Pereskia

In his excellent monograph of the genus, Beat Leuenberger (1986) describes virtually all aspects of Pereskia, remarkable cacti that to most people do not look like cacti. Bearing somewhat fleshy, flattened, long-lasting leaves and lacking large, fleshy stems, Pereskia is an oddity in the family Cacta-ceae.

Probably the first collections of Pereskia were made by Charles Plumier in the West Indies in the late seventeenth century, but none of this material has been preserved (Leuenberger 1986). Plumier described Pereskia in 1703,givinga brief description of the flower and fruit. The name honors the French scholar Nicolas-Claude Fabri de Peiresc. Carl Linnaeus rejected the name Pereskia in Species Plantarum, placing the two species that Plumier had described in the genus Cactus, as C. pereskia and C. portulacifolius. Philip Miller resurrected Plumier's name for the genus in 1754. Leuenberger designated as lectotype the Linnaean specimen labeled Cactus pereskia (= P. aculeata); "Pereskia pereskia" is not a permissible name botanically.

The 17 species of Pereskia are trees or shrubs and grow in the tropics, flowering during the rainy season. The genus has been thought to display many primitive characteristics of the family, perhaps best representing what the first cacti may have looked like (Mauseth and Landrum 1997). Careful ex amination of Pereskia reveals the distinctive spine-bearing areoles and floral cup of cacti as well as other less obvious features, particularly those of the flower.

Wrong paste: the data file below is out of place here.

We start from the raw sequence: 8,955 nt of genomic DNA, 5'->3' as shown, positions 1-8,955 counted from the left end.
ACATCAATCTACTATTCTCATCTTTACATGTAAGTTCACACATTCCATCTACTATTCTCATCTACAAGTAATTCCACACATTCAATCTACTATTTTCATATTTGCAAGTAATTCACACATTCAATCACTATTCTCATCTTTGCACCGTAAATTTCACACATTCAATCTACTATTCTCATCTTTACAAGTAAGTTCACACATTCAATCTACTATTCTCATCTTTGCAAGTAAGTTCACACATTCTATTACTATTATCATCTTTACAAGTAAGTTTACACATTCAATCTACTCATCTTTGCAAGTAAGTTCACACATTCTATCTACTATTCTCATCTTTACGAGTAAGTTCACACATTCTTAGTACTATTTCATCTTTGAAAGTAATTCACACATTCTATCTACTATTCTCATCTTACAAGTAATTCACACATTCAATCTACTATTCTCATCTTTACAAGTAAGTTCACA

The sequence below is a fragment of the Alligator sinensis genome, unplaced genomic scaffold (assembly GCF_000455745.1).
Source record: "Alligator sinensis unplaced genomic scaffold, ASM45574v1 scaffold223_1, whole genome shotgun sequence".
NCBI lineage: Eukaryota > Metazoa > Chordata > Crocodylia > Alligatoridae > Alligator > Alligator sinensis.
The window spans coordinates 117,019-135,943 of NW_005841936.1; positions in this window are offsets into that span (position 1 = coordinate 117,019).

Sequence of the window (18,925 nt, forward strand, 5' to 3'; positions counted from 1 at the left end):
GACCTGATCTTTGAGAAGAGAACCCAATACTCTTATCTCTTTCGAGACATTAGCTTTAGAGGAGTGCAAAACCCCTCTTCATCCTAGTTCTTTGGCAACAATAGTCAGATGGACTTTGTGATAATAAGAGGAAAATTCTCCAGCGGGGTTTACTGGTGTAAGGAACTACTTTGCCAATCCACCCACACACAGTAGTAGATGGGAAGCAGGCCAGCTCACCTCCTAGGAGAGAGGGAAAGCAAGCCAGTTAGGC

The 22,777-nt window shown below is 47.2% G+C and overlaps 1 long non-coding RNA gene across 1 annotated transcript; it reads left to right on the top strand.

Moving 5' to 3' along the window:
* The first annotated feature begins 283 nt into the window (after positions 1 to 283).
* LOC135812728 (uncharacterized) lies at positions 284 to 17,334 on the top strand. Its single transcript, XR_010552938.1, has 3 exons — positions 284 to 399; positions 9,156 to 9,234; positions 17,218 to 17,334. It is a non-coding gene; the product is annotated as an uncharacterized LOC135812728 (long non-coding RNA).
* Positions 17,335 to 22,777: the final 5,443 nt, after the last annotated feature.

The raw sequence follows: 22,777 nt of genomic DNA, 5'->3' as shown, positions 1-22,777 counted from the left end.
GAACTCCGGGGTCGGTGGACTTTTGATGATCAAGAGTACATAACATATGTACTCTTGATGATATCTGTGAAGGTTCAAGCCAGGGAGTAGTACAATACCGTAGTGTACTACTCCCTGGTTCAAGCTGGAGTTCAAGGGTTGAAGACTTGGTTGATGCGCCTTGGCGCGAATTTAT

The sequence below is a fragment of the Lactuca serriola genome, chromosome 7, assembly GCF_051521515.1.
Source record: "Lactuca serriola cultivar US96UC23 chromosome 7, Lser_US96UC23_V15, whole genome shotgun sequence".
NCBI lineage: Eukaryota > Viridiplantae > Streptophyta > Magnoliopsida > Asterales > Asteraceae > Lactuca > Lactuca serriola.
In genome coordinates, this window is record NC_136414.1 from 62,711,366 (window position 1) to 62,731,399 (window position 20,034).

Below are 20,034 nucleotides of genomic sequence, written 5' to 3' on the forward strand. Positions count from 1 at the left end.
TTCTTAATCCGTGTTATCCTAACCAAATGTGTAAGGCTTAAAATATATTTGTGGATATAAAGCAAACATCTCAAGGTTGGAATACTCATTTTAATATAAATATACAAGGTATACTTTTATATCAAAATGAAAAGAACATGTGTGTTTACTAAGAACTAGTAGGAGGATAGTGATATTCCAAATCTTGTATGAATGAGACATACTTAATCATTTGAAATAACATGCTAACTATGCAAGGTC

Pereskia p. Miller 1754 Rhodocactus (A. Berger) F. M. Knuth 1935

Subfamily Pereskioideae. Plants leafy and spiny, treelike, shrubby, and often scrambling. Stems straight or zigzag, slightly fleshy. Roots sometimes thickened and tuberous. Ribs and tubercles absent. Leaves alternate, broad, flattened, deciduous, usually with petioles, somewhat fleshy, with entire margins. Areoles In the axils of the leaves, usually with wool ortrichomes, bearingspines and sometimes leaves; glochids absent. Spines solitary to numerous, unequal in length, straightornearlyso. Flowers borne terminally oraxillary, solitary orin inflorescences, rotate to bell shaped, open during the day; pericarpels or floral receptacles usually areolate, with wool, spines, hairs, or leaflike bracts. Fruits solitary orclustered, variable in shape, fleshy to juicy, indehiscent, with the wall formed mostly from the receptacle; perianth parts persistent. Seeds large, black, obovate to kidney shaped, with smooth glossy testa, 1.8-7.5 mm (to 0.3 in) long, with the micropylar end round to noselike. Distribution: lowland Neotrop-ics from southern Mexico and the Caribbean to northern Argentina and Uruguay.

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